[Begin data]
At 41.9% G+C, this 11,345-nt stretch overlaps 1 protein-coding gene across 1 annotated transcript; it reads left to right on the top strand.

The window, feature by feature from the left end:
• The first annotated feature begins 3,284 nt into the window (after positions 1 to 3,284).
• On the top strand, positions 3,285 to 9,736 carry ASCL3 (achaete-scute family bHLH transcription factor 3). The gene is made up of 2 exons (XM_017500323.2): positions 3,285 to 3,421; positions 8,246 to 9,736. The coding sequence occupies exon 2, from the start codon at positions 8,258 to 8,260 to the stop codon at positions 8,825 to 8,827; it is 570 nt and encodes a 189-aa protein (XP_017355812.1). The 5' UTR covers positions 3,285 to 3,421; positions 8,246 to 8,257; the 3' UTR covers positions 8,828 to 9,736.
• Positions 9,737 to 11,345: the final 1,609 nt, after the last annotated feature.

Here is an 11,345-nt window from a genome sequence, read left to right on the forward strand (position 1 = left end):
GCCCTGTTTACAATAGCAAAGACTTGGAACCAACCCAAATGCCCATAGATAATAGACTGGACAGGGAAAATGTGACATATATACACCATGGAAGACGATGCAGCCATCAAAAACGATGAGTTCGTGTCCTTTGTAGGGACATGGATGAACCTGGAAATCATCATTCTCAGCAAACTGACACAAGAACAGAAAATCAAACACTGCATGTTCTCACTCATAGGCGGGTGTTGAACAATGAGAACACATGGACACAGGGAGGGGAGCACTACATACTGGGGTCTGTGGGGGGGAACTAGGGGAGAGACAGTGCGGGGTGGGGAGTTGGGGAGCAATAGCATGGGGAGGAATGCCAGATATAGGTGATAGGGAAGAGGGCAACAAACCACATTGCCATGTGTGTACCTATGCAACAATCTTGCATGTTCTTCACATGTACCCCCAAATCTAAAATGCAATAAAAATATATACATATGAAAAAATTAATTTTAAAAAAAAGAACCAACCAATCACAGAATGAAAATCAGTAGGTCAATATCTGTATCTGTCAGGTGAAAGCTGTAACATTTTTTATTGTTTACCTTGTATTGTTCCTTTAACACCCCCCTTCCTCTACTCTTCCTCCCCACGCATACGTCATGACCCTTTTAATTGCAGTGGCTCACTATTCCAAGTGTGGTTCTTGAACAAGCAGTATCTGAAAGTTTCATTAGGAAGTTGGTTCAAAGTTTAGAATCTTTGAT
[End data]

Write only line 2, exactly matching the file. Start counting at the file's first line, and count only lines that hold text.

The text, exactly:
The window, feature by feature from the left end: